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What kind of birth control is best for me?

By Sophia Lopez, February 16 2023

When it comes to birth control, there are a lot more methods than the common pill we tend to hear about. But whether you were raised in a conservative religious home or just didn’t get the proper sex education at school — or both — it can be confusing to figure out what the best and safest method of birth control is for you. Everyone’s body is different, so it’s best to check with your doctor before starting any of these methods. Here’s a list of a few different birth control methods and their pros and cons.

The pill

Probably the most commonly heard-of method, the pill comes in two types: the combination pill and the minipill. The combination pill consists of pills with both estrogen and progestin in them to stop your ovaries from releasing eggs, also known as preventing pregnancy. The minipill is slightly different in that the pills only contain progestin, but it works the same. They have to be taken every day to be effective and range between 91–99 per cent effective if taken properly. The pill is slightly cheaper than other alternatives and some can even be covered by your insurance. However, the responsibility of taking it every day is a must or else the effectiveness goes down. There’s also the concept of the pill messing up people’s hormones — but of course, that differs in how serious it is from person to person.

Implant and IUDs

The implant is a plastic rod that is implanted under the skin and releases progestin to prevent pregnancy. When it comes to intrauterine devices (IUDs), a copper IUD is a T-shaped copper device that gets placed in your uterus by a doctor and it prevents pregnancy by fighting off sperm. The copper stops the sperm from ever getting to the egg. A hormonal IUD is also inserted into the uterus by a doctor, but it releases a small amount of progestin instead. All three options last a lot longer with less maintenance, the implant lasting up to three years to the IUD lasting several years. Once inserted, the effectiveness is more than 99 per cent. The insertion of these devices and the initial side effects after, however, are not exactly pleasant experiences.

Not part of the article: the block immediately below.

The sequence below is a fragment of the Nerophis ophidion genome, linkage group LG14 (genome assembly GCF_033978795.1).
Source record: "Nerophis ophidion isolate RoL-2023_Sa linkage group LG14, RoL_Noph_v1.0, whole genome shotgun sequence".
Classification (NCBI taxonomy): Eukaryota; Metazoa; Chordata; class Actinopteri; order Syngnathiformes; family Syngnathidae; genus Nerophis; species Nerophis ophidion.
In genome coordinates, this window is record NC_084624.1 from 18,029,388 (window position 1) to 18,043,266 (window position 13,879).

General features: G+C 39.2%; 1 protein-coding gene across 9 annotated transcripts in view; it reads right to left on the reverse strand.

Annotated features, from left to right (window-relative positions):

The patch

A small sticker that you can either put on your upper arm, butt or back, the patch releases estrogen and progestin into the body to prevent pregnancy. You need to replace the patch every week for three weeks, then no patch for a week to get your period. Similar to the pill in both price and effectiveness, the patch has the advantage of slightly less side effects and you don’t have to touch it for a week. Cons include human error, such as if you don’t apply it correctly.


Ah, the classic. The condom, with both internal and external options, is preferred for single-use moments. No need for a routine or to follow up with anything — unless of course that condom breaks. While many could say using a condom “doesn’t feel the same,” it’s the most convenient option if you’re not looking for anything long-term. The effectiveness rate varies from 79–95 per cent, depending on if it’s used properly. They’re also the only method of birth control that protects against sexually transmitted infections (STIs). 

Nothing, I guess?

You could technically get away with not using any sort of birth control — but this is really not recommended. By using no method of birth control, you not only put yourself at high risk of pregnancy, but you also have a greater chance of getting an STI. 

Some honourable mentions include: the temperature method and the cervical mucus method,  a more complicated and time consuming method; a vasectomy, which might mean having a conversation with your partner; the ring, which I honestly don’t understand how it works, among others. 

As you can see, there are plenty of different options of birth control for people with different needs and priorities. Hopefully this list helped you understand some of them better. It’s important to take the method of birth control that works best for you and that you feel comfortable using it.

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